shared by Prof. James Hall, I ventured to put forward at the
meeting of the American Association for tne Advancement of
Science at Salem in August, 1869, when I showed that it was
probable, not only on lithological grounds, but from the fact
that the Laurentian rocks appear to the southward of the great
paleozoic basin in New Brunswick and Newfoundland, wnich
are geologically but a northeastern prolongation of New Eng-
land, and moreover from the outcropping of the lowest Silu-
rian strata at Braintree near Boston. A few days later I visited
Newburyport, and in company with Dr. Henry C. Perkins of
that place, had, for the first time, an opportunity of observing
the gneisses and limestones in (question. Their aspect confirmed
my suspicion of their Laurentian age, and led me to suggest to
him the propriety of searching for JEozoon Oanadense m the
limestones wnich there occurs mingled with serpentine. Speci-
mens of it were thereupon placea in the hands of Mr. Bick-
nell of Salem, well known as a skilled microscopist, and shortly
after it was announced by Dr. Perkins that Mr. Bicknell had.
discovered in them the Eo25oon. This notice, which appeared
in September in a Newburyport journal, is reproduced m the
American Naturalist for November. My own specimens col-
lected in August last near Newburyport, at the locality known
as the Devil's Den, did not however furnish any traces of Eo-
zoon, and I may here remark that I had already, so long ago
as 1864, caused slices to be made of a specimen of limestone
from that locality, which were then examined by Dr. Dawson
with negative results. In November, however, Mr. Bicknell
visited Newbuiyport and got fi^m a quarry about a quarter of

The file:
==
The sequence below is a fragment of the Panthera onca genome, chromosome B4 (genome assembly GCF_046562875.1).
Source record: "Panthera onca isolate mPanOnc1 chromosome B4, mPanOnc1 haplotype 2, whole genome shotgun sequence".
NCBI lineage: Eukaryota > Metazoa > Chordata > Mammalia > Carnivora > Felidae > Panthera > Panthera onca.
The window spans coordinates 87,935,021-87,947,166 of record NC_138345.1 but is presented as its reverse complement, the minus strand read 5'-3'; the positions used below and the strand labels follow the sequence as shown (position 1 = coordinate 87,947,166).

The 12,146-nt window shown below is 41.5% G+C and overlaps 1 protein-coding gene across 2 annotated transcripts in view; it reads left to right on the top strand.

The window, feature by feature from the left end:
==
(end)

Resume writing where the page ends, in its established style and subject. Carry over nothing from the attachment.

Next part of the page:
a mile distant trom the place just mentioned, specimens of a
serpentinic limestone in which he again found Eozoon. Slic^



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T, & Hunt an Laurentia/n Bocks in Massachusetts. 77

which he has kindlv sent me have also been examined by Dr.
Dawson, who connnns Mr. Bickneirs observation, and finds
in them Eozoon Canadense^ though fragmentary and not very
well preserved. The tubuli, as in the specimens fix)m Gren-
ville, are injected with serpentine, and may be seen on etched
surfsBu^es as well as in transparent slices. A crystalline mineral
is however abundantly disseminated in the limestone, and un-
skilled observers might have difficulty in recognizing the fossil
Another locality, about twenty-eight miles to the southwest-
ward of Newburyport, has however afforded me much better
specimens. In company with Mr. L. S. Burbank of Lowell, a
zealous and successful teacher of geology and mineralogy, I
visited in October last, the limestone quarries of Chelmsford,
some five miles from LowelL This limestone and its accom-
panying gneiss closely resemble the Laurentian rocks of other
r^ons, and scapolite, apatite and serpentine occur as associ-
ated minerals, though the latter was rare in the quarries then
visited. A few days afterward Mr. Burbank kindly sent me
specimens of a mixture of limestone and yellowish-green ser-
pentine from another quarry in the vicinity, which I had been
unable to visit, and these nave proved to be rich in Eozoon
Canadense. The continuous and complete calcareous skeleton
of the fossil does not appear in these specimens, which seem
like some portions of the rock from Grenville, as described by
Sir W. E. Jjogan, to be made up of fitigments of the calcareous
shell of Eozoon, mingled with grains of serpentine, and cemented
by crystalline carbonate of lime. In the specimens fix)m Gren-